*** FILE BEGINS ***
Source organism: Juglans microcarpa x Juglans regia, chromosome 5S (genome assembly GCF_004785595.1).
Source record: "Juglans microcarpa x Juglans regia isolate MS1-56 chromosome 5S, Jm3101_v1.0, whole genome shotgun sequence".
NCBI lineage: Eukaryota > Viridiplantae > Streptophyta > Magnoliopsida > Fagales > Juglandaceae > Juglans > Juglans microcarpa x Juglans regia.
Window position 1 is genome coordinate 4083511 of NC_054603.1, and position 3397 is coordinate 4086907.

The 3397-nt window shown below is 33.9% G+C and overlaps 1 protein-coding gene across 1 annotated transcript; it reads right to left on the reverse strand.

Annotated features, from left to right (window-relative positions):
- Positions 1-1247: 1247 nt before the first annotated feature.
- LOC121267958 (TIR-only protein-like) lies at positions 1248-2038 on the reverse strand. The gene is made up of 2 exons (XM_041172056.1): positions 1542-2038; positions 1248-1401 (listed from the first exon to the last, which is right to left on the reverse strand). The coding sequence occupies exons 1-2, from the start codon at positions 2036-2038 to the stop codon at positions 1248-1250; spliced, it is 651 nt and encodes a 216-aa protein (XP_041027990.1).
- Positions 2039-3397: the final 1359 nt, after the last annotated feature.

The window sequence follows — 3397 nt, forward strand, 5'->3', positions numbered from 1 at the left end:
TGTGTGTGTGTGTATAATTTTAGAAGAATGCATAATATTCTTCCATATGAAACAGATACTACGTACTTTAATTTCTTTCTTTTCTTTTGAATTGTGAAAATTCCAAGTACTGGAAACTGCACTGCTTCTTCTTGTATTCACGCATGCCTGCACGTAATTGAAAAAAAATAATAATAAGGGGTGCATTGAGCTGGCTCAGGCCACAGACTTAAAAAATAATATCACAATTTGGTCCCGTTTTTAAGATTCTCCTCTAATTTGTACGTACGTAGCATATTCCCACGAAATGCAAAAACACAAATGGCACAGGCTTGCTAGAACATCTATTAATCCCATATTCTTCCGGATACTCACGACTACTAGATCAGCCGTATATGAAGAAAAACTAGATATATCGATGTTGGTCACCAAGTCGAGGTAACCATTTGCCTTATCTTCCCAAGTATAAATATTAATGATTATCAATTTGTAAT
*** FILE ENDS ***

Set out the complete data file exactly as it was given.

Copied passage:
Source organism: Juglans microcarpa x Juglans regia, chromosome 5S (genome assembly GCF_004785595.1).
Source record: "Juglans microcarpa x Juglans regia isolate MS1-56 chromosome 5S, Jm3101_v1.0, whole genome shotgun sequence".
NCBI lineage: Eukaryota > Viridiplantae > Streptophyta > Magnoliopsida > Fagales > Juglandaceae > Juglans > Juglans microcarpa x Juglans regia.
Window position 1 is genome coordinate 4083511 of NC_054603.1, and position 3397 is coordinate 4086907.

The 3397-nt window shown below is 33.9% G+C and overlaps 1 protein-coding gene across 1 annotated transcript; it reads right to left on the reverse strand.

Annotated features, from left to right (window-relative positions):
- Positions 1-1247: 1247 nt before the first annotated feature.
- LOC121267958 (TIR-only protein-like) lies at positions 1248-2038 on the reverse strand. The gene is made up of 2 exons (XM_041172056.1): positions 1542-2038; positions 1248-1401 (listed from the first exon to the last, which is right to left on the reverse strand). The coding sequence occupies exons 1-2, from the start codon at positions 2036-2038 to the stop codon at positions 1248-1250; spliced, it is 651 nt and encodes a 216-aa protein (XP_041027990.1).
- Positions 2039-3397: the final 1359 nt, after the last annotated feature.

The window sequence follows — 3397 nt, forward strand, 5'->3', positions numbered from 1 at the left end:
TGTGTGTGTGTGTATAATTTTAGAAGAATGCATAATATTCTTCCATATGAAACAGATACTACGTACTTTAATTTCTTTCTTTTCTTTTGAATTGTGAAAATTCCAAGTACTGGAAACTGCACTGCTTCTTCTTGTATTCACGCATGCCTGCACGTAATTGAAAAAAAATAATAATAAGGGGTGCATTGAGCTGGCTCAGGCCACAGACTTAAAAAATAATATCACAATTTGGTCCCGTTTTTAAGATTCTCCTCTAATTTGTACGTACGTAGCATATTCCCACGAAATGCAAAAACACAAATGGCACAGGCTTGCTAGAACATCTATTAATCCCATATTCTTCCGGATACTCACGACTACTAGATCAGCCGTATATGAAGAAAAACTAGATATATCGATGTTGGTCACCAAGTCGAGGTAACCATTTGCCTTATCTTCCCAAGTATAAATATTAATGATTATCAATTTGTAAT